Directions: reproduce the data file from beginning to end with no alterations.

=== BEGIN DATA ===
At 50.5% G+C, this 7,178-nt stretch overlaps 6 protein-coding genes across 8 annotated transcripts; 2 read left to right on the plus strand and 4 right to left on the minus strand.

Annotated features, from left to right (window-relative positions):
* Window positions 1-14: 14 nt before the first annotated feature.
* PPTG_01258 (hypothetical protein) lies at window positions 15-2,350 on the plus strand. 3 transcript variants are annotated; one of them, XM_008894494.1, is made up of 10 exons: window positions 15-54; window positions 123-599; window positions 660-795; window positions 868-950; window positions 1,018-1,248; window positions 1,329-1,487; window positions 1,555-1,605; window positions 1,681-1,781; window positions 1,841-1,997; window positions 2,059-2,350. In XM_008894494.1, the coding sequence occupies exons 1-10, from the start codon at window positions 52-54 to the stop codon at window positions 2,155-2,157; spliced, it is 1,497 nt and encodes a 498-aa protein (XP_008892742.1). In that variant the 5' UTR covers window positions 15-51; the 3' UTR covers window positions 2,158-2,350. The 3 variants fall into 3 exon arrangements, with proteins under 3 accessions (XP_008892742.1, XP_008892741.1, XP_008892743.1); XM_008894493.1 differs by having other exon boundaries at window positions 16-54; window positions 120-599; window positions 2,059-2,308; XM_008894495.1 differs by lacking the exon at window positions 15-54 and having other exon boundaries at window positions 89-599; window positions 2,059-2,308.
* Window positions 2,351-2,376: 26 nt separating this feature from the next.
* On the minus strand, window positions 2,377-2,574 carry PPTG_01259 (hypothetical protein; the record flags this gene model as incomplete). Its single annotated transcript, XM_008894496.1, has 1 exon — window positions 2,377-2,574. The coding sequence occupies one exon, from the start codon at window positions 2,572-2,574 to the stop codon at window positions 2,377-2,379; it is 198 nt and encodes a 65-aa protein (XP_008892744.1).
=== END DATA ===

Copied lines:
At 50.5% G+C, this 7,178-nt stretch overlaps 6 protein-coding genes across 8 annotated transcripts; 2 read left to right on the plus strand and 4 right to left on the minus strand.

Annotated features, from left to right (window-relative positions):
* Window positions 1-14: 14 nt before the first annotated feature.
* PPTG_01258 (hypothetical protein) lies at window positions 15-2,350 on the plus strand. 3 transcript variants are annotated; one of them, XM_008894494.1, is made up of 10 exons: window positions 15-54; window positions 123-599; window positions 660-795; window positions 868-950; window positions 1,018-1,248; window positions 1,329-1,487; window positions 1,555-1,605; window positions 1,681-1,781; window positions 1,841-1,997; window positions 2,059-2,350. In XM_008894494.1, the coding sequence occupies exons 1-10, from the start codon at window positions 52-54 to the stop codon at window positions 2,155-2,157; spliced, it is 1,497 nt and encodes a 498-aa protein (XP_008892742.1). In that variant the 5' UTR covers window positions 15-51; the 3' UTR covers window positions 2,158-2,350. The 3 variants fall into 3 exon arrangements, with proteins under 3 accessions (XP_008892742.1, XP_008892741.1, XP_008892743.1); XM_008894493.1 differs by having other exon boundaries at window positions 16-54; window positions 120-599; window positions 2,059-2,308; XM_008894495.1 differs by lacking the exon at window positions 15-54 and having other exon boundaries at window positions 89-599; window positions 2,059-2,308.
* Window positions 2,351-2,376: 26 nt separating this feature from the next.
* On the minus strand, window positions 2,377-2,574 carry PPTG_01259 (hypothetical protein; the record flags this gene model as incomplete). Its single annotated transcript, XM_008894496.1, has 1 exon — window positions 2,377-2,574. The coding sequence occupies one exon, from the start codon at window positions 2,572-2,574 to the stop codon at window positions 2,377-2,379; it is 198 nt and encodes a 65-aa protein (XP_008892744.1).